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The German Navy wants to expand its capabilities by using helicopter drones on board its corvettes and, in the long term, on the new MKS 180 ships.

However, extensive tests on sea-going units are still required before extensive procurement can take place. For the fall of this year, the Navy has scheduled the first flight tests with these Unmanned Aerial Systems (UAS) on a K130 class Corvette.

For the Navy, there are a number of reasons for using UAS - both as rotary and possibly as fixed-wing aircraft. According to frigate captain Arne Kapitza, specialist officer for flying weapon systems in the field of naval drones, seaborne units can quickly and continuously increase their sensor range with the help of flying sensors, be it with optical sensors or in the future with radar devices.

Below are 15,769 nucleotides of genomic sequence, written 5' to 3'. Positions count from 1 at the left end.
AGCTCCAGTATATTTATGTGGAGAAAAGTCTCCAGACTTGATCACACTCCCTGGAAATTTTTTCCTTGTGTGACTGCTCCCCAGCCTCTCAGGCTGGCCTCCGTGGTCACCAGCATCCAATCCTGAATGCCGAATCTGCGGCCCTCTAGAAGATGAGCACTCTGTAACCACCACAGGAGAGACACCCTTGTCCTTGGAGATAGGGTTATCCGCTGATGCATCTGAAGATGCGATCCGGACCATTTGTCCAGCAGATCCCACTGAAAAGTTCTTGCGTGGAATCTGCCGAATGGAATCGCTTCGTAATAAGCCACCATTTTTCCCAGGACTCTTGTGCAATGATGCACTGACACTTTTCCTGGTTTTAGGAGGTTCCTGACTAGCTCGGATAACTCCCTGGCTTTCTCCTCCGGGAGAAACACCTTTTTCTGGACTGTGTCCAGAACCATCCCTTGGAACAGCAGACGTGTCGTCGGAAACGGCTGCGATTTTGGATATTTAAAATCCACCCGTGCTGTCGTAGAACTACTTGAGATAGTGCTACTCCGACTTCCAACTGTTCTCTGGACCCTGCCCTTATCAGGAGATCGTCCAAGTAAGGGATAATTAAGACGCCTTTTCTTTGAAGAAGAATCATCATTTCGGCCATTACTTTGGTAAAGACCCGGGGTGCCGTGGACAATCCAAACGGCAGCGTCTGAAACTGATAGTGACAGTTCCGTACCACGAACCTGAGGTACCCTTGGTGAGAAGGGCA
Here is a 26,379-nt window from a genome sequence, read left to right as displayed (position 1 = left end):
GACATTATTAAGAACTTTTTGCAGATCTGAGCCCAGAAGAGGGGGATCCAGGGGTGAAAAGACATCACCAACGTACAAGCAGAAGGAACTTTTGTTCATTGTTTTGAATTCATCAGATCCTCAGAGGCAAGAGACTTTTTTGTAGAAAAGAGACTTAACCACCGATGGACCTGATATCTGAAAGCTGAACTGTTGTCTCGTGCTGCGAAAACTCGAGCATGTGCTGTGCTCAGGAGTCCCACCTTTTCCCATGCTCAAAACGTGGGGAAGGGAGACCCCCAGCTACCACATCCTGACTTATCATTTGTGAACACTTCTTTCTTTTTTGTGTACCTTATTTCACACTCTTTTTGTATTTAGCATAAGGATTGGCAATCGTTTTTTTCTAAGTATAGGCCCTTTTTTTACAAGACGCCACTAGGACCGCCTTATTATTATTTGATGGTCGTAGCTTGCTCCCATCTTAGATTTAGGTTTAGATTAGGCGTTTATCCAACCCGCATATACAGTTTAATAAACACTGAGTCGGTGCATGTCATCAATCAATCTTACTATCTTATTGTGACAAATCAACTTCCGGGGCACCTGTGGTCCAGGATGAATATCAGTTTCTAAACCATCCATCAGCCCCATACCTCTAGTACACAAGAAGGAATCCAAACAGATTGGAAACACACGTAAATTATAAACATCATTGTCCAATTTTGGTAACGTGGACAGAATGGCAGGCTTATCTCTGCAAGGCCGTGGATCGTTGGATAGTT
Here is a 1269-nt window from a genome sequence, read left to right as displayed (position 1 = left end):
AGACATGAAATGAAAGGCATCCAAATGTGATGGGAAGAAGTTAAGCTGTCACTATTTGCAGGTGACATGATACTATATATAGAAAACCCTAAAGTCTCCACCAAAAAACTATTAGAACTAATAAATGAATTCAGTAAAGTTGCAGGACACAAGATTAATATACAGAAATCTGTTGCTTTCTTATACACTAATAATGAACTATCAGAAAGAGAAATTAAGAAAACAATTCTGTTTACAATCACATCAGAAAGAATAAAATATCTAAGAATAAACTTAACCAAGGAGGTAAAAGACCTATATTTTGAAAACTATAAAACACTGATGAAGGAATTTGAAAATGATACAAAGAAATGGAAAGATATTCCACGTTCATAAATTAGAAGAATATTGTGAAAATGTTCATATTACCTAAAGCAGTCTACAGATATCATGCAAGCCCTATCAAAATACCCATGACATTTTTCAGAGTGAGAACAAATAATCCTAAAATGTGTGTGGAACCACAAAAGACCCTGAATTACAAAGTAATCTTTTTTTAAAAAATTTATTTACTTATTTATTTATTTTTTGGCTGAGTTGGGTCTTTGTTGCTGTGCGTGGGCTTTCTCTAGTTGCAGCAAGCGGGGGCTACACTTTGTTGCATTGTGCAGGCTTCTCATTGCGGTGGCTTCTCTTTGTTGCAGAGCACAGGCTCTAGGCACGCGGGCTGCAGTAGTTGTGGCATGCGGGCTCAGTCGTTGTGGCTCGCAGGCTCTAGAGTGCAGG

Kapitza explains that further considerations primarily go in the direction of more direct operational support. The skills of unmanned and manned flying systems are to be united under the keyword Manned-Unmanned-Teaming or MUM-T. This could go so far that several UAS can be controlled from a helicopter or aircraft for direct support in the field.

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